Landis, C. A. GTPase inhibiting mutations activate the a chain of Gs and stimulate adenylyl cyclase in human pituitary tumors. Nature 340:692–696, 1989.PubMedCrossRefGoogle Scholar
  10. 10.
    Rousseau, F., Bonaventure, J., Legeai-Mallet, L., Pelet, A., Rozet, J. M., Maroteaux, P., LeMerer, M., and Munnich, A. Mutations in the gene encoding fibroblast growth factor receptor-3 in achondroplasia. Nature 371:252–254, 1994.PubMedCrossRefGoogle Scholar
  11. 11.
    Kopp, P., van Sande, J., Parma, J., Duprez, L., Gerber, H., Joss, E., Jameson, J. L., Dumont, J. E., Vassart, G. Congenital hyperthyroidism caused by a mutation in the thyrotropin-receptor gene. New Engl. J. Med. 331:150–154, 1995.Google Scholar
  12. 12.
    Sunthornthevarakul, T., Gottschalk, M., Hayashi, Y., and Refetoff, S. Brief report: resis-tance to thyrotropin caused by mutations in the thyrotropin-receptor gene. New Engl. J. Med. 332:155–160, 1995.Google Scholar
  13. 13.
    Usala, S. and Weintraub, B. Thyroid hormone resistance syndromes. Trends Endocr. Metab. 2:140–44, 1991.CrossRefGoogle Scholar
  14. 14.
    Refetoff, S., Weiss, R. E., and Usala, S. J. The syndromes of resistance to thyroid hor-mone. Endocr. Rev. 14:284–335, 1993.Google Scholar
  15. 15.
    Farid, N. R., Shi, Y., and Zou, M. Molecular basis of thyroid cancer. Endocr. Rev. 15:202– 232, 1994.Google Scholar
  16. 16.
    Arnold, A. Molecular genetics of parathyroid gland neoplasia. J. Clin. Endocrinol. Metab. 77:1108–1111, 1993.CrossRefGoogle Scholar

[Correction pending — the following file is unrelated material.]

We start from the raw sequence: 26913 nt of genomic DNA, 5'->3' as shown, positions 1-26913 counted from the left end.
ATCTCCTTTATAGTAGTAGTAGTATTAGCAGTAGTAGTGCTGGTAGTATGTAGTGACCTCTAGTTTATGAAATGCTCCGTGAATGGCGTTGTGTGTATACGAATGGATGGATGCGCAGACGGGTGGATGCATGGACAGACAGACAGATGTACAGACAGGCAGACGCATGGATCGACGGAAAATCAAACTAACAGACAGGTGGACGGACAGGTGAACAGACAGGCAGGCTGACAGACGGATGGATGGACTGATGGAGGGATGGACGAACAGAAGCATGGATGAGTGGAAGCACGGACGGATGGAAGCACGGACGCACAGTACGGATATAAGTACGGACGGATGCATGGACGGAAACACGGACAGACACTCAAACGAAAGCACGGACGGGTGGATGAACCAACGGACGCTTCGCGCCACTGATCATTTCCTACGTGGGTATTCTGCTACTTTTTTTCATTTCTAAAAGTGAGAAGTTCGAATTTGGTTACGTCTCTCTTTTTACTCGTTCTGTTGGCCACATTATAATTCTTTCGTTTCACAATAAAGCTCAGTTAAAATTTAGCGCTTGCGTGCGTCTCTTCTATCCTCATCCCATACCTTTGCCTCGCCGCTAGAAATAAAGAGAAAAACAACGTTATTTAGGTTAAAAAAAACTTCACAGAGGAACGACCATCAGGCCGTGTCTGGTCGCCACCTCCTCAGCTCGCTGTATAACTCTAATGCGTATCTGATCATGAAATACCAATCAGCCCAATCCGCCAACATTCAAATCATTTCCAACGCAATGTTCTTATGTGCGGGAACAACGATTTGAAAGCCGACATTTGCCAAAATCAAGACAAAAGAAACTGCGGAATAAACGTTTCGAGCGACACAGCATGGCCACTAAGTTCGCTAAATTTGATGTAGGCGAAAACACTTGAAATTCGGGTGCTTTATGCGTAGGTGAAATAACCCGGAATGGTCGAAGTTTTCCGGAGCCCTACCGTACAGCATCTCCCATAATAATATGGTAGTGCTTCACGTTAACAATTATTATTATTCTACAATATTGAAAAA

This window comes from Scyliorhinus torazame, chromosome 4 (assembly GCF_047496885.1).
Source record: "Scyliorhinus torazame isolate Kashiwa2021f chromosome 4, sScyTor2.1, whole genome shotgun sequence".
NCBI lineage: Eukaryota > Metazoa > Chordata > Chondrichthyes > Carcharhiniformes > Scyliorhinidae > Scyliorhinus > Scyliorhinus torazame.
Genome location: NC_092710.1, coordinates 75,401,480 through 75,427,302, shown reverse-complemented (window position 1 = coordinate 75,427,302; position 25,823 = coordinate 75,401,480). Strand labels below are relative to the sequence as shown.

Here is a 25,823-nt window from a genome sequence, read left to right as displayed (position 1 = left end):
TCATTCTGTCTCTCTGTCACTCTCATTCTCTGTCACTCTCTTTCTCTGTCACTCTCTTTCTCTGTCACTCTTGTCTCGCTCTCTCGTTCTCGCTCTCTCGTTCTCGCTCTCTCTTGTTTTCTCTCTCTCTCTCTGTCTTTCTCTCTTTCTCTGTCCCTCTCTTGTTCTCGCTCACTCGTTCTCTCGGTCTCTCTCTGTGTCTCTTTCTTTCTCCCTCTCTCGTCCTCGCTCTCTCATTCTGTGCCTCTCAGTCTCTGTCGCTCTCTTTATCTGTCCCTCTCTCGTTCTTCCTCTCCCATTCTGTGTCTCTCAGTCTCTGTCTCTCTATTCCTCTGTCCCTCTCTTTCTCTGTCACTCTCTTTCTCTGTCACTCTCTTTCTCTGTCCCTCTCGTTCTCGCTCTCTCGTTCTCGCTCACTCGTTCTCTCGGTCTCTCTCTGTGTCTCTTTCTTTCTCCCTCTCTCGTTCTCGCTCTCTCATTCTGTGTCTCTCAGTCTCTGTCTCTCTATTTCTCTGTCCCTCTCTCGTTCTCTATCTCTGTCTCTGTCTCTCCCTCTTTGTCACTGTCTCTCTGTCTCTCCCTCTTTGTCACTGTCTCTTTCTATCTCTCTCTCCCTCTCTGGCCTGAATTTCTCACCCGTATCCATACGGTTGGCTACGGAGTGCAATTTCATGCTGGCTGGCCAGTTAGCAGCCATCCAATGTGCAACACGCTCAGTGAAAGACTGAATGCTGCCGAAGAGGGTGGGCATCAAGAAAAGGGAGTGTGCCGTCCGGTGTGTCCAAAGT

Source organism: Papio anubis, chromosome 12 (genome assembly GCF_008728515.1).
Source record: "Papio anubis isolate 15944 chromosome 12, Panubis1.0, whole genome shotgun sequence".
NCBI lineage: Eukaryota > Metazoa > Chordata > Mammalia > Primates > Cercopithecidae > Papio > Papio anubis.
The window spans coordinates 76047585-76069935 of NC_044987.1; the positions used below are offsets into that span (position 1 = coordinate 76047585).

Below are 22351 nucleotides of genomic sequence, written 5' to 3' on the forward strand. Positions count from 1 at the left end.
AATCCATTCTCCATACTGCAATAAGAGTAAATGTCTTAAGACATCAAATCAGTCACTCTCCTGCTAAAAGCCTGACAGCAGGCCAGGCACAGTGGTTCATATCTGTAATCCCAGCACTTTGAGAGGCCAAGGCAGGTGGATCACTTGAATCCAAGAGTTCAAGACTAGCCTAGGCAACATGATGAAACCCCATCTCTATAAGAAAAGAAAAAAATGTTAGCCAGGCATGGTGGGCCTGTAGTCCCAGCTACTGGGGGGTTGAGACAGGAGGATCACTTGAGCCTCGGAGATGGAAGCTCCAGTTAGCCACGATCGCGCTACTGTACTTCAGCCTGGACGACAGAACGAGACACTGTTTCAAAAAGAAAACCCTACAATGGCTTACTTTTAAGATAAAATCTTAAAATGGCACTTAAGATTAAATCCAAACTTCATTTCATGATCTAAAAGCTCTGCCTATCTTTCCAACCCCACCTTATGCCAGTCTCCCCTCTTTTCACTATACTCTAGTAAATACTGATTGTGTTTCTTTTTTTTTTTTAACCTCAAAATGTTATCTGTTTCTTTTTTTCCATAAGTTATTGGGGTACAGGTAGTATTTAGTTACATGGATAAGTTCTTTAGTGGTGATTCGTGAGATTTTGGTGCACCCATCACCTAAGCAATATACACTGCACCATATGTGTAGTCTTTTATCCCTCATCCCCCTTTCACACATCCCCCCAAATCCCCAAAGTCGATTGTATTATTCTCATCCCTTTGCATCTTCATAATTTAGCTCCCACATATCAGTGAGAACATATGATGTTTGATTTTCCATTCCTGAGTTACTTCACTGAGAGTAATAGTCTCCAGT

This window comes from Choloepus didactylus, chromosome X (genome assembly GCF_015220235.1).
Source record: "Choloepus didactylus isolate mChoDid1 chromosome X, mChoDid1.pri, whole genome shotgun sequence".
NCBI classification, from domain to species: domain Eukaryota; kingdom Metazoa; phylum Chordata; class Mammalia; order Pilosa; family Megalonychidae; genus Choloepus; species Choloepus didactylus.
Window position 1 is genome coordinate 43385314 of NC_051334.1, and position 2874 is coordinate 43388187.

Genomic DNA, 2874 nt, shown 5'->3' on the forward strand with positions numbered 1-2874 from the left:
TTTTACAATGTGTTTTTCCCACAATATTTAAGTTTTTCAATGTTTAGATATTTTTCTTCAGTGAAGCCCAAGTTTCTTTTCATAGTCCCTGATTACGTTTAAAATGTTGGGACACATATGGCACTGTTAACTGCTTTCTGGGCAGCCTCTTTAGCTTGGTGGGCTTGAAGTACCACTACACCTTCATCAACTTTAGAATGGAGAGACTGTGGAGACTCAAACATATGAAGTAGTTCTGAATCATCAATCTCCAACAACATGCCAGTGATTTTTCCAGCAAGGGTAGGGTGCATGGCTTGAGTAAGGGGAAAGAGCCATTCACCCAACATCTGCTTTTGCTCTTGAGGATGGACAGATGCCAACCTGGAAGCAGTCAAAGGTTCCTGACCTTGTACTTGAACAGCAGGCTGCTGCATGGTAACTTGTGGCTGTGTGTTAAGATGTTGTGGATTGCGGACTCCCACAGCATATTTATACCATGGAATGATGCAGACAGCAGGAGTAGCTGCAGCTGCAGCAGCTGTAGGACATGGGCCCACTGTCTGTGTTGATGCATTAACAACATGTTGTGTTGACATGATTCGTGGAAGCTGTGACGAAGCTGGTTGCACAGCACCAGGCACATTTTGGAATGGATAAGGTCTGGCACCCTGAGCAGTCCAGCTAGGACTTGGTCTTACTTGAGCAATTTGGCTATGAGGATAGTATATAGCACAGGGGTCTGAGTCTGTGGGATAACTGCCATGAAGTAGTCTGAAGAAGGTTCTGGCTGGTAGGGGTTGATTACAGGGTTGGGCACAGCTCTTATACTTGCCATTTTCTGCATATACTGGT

17. 17.
    Schipani, E., Kruse, K., and Juppner, H. A constitutively active mutant PTH-PTHrP receptor in Jansen-type metaphyseal chondrodysplasia. Science 268:98–100, 1995.PubMedCrossRefGoogle Scholar
  18. 18.
    Brown, E. M., Pollak, M., Seidman, C., Seidman, J. G., Chou, Y. W., Riccardi, D., and Hebert, S. C. Calcium-ion sensing cell-surface receptors. New Engl. J. Med. 333:234– 240, 1995.Google Scholar
  19. 19.
    Jalal, S. M., Crifasi, P. A., Karnes, P. S., and Michels, W. Cytogenetic testing for Will-iams syndrome. Mayo Clin. Proc. 71:67,68.Google Scholar
  20. 20.
    Driscoll, D. A., Budark, M. L., and Emanuel, B. S. A genetic etiology for Di-George syndrome: consistent deletions and microdeletions of 22q1 1. Am. J. Hum. Genet. 50:924–933, 1992.PubMedGoogle Scholar
  21. 21.
    Larson, C., Shepherd, J., Nakamura, Y., Blomberg, C., Weber, G., Werelius, B., Hayward, N., The, B., Tokino, T., Seizinger, B., Skogseid, B., Oberg, K., and Nordenskjold, M. Predictive testing for multiple endocrine n. eoplasia type 1 using DNA polymorphisms. J. Clin. Invest. 89:1344–1349, 1992.CrossRefGoogle Scholar
  22. 22.
    Levine, M. A., Vechio, J. D., and Miric, A. Heterogeneous mutations in the gene encoding the α-subunit of the stimulatory G protein of adenylyl cyclase in Albright hereditary osteodystrophy. J. Clin. Endocrinol. Metab. 76:1560–1568, 1993.CrossRefGoogle Scholar
  23. 23.
    Clapham, D. E. Signal transduction. Why testicles are cool. Nature 371:109,110, 1994.Google Scholar